Thursday, December 18, 2008

OPEC Attempts Shock Therapy for Declining Demand: Abraham Energy Report

/PRNewswire-USNewswire/ -- The Abraham Energy Report today issued a special analysis to subscribers of OPEC's decision Wednesday to cut production by 4.2 million barrels per day.

A special Web-only bulletin from the Abraham Energy Report (AbrahamEnergyReport.com) advises subscribers that "the cut is the largest the organization has attempted at one time in its history to date" and that the "agreement was swift with little apparent dissention."

The recent collapse in oil prices by almost $100 per barrel is a symptom of the slowing economy. "Global oil demand is now certain to shrink in 2008 for the first time in 25 years, and a consensus is developing around the notion that demand will fall next year as well," the Report said.

The Report also noted OPEC had to take action. "After some months of relative inaction, OPEC now appears to be racing ahead once again in an attempt to catch up with a declining market. But bringing supply and demand into better balance next year will still prove to be tricky, especially in the first half of 2009 when demand could be its weakest. In addition to the uncertain global economic outlook, the big wild cards in this deck now appear to be the size of the growing inventory overhang, the degree of OPEC compliance with the agreed cuts, and the uncertain outlook for non-OPEC supplies."

The Report also discussed the question of compliance by OPEC members. "If the latest round of cuts succeeds in shocking the market and nudging prices upward, revenues will improve and possibly make compliance an easier pill to swallow. On the other hand, higher prices could prove to be a strong temptation to produce more, and lead to quota busting. This will be especially true for Venezuela, Iran, Nigeria and Ecuador, as well as Russia, who are all facing difficult political choices at home.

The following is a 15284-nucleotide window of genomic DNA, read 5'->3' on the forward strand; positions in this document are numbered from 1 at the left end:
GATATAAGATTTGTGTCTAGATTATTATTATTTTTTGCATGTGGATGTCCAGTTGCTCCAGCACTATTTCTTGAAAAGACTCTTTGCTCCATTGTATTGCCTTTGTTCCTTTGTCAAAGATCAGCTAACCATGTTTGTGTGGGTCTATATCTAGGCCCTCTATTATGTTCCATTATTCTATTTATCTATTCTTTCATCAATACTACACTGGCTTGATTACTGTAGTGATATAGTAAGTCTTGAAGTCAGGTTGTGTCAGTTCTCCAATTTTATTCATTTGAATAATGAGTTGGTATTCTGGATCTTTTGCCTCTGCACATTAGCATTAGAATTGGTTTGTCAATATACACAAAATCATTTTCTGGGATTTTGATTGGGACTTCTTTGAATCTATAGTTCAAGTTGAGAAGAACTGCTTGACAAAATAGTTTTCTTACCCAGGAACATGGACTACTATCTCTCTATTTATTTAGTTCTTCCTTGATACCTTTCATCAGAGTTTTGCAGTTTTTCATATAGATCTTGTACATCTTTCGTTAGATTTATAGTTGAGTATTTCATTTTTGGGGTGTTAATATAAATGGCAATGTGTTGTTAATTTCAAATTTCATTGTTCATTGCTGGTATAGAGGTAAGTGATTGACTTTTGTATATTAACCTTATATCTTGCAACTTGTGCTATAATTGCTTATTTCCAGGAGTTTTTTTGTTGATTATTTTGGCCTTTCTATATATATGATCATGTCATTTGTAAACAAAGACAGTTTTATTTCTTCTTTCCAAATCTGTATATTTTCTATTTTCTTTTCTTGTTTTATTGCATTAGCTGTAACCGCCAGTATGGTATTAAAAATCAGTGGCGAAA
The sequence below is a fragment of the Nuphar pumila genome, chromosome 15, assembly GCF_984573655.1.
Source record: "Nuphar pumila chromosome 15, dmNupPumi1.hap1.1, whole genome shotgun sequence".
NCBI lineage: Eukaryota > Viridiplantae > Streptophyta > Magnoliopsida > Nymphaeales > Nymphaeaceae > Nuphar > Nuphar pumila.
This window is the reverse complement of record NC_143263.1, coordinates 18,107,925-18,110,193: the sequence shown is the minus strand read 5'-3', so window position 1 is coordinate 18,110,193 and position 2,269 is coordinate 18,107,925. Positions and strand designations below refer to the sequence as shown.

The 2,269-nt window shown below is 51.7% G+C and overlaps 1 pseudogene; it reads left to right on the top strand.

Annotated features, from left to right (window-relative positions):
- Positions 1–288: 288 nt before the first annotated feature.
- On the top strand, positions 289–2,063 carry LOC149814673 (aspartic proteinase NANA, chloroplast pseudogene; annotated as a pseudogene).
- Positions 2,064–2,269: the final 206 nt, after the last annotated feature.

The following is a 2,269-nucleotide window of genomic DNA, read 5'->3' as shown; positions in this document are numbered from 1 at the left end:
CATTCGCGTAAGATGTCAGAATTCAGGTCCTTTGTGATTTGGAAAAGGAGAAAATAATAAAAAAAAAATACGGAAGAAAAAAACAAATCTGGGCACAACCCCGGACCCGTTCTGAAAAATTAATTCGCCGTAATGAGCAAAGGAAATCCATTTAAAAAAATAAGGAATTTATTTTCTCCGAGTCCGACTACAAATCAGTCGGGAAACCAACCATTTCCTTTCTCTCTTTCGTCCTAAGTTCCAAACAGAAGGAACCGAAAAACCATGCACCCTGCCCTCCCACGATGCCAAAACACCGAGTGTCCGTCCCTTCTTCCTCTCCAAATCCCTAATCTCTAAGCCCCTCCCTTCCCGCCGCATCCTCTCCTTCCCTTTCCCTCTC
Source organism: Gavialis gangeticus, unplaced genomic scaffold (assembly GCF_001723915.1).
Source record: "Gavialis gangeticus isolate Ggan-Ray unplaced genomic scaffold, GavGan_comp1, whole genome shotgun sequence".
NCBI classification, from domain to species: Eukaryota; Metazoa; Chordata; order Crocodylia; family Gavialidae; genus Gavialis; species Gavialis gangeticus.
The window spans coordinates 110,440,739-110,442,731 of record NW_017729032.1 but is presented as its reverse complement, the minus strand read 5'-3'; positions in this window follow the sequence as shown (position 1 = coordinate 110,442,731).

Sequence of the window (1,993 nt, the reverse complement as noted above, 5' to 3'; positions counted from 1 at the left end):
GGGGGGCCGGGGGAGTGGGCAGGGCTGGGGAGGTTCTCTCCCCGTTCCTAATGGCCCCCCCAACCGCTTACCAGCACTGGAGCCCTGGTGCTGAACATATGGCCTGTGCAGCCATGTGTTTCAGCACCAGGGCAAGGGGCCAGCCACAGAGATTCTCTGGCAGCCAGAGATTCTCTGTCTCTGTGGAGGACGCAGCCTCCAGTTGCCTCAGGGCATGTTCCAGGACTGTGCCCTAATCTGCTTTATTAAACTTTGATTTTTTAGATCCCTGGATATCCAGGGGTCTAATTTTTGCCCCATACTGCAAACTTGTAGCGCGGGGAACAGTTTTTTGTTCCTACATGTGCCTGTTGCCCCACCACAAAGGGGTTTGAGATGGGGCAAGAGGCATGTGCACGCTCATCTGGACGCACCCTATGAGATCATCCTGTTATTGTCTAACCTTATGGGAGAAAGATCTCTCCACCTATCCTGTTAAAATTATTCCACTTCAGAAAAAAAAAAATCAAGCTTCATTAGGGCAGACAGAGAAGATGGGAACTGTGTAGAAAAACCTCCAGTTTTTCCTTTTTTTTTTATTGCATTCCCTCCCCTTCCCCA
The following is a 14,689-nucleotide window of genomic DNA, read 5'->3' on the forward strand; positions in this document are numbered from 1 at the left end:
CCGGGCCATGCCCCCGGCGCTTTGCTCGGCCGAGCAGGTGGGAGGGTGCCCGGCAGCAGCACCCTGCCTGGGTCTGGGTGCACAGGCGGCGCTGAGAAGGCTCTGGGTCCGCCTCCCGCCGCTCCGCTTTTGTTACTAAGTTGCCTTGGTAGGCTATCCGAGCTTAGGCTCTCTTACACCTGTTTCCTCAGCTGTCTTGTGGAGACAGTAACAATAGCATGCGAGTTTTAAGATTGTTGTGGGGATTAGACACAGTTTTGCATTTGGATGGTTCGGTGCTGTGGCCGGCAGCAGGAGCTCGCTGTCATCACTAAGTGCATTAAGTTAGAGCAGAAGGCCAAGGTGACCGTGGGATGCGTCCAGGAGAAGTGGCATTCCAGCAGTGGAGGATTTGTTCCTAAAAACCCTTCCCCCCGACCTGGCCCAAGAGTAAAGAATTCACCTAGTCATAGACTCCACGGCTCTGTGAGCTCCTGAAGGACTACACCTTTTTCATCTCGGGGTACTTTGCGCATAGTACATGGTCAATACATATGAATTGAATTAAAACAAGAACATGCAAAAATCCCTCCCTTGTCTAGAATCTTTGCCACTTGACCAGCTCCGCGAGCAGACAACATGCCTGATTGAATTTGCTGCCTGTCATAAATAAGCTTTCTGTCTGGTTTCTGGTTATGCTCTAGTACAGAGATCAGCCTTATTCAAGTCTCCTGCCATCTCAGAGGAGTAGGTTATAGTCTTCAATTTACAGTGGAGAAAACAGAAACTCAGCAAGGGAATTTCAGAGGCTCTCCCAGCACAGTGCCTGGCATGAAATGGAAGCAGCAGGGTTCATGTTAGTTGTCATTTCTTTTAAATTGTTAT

"As a result, it's possible that we could see a considerable amount of seesawing in prices and OPEC output over the course of next year. OPEC also has to be wary of the world's fragile economic condition. Some in OPEC view the drop in oil prices as their contribution to economic recovery, and some may be better prepared and able to live with relatively low prices for a year or two.

"OPEC may have some limited success in preventing prices from falling much further, but it seems doubtful that they will succeed in raising prices to $75 per barrel anytime soon. Sustained higher prices may only be possible when the global economy shows definite signs of recovery and renewed growth," the Report concludes.

The Abraham Energy Report's analysis by Contributing Editor John Brodman is available on its Web site at AbrahamEnergyReport.com.

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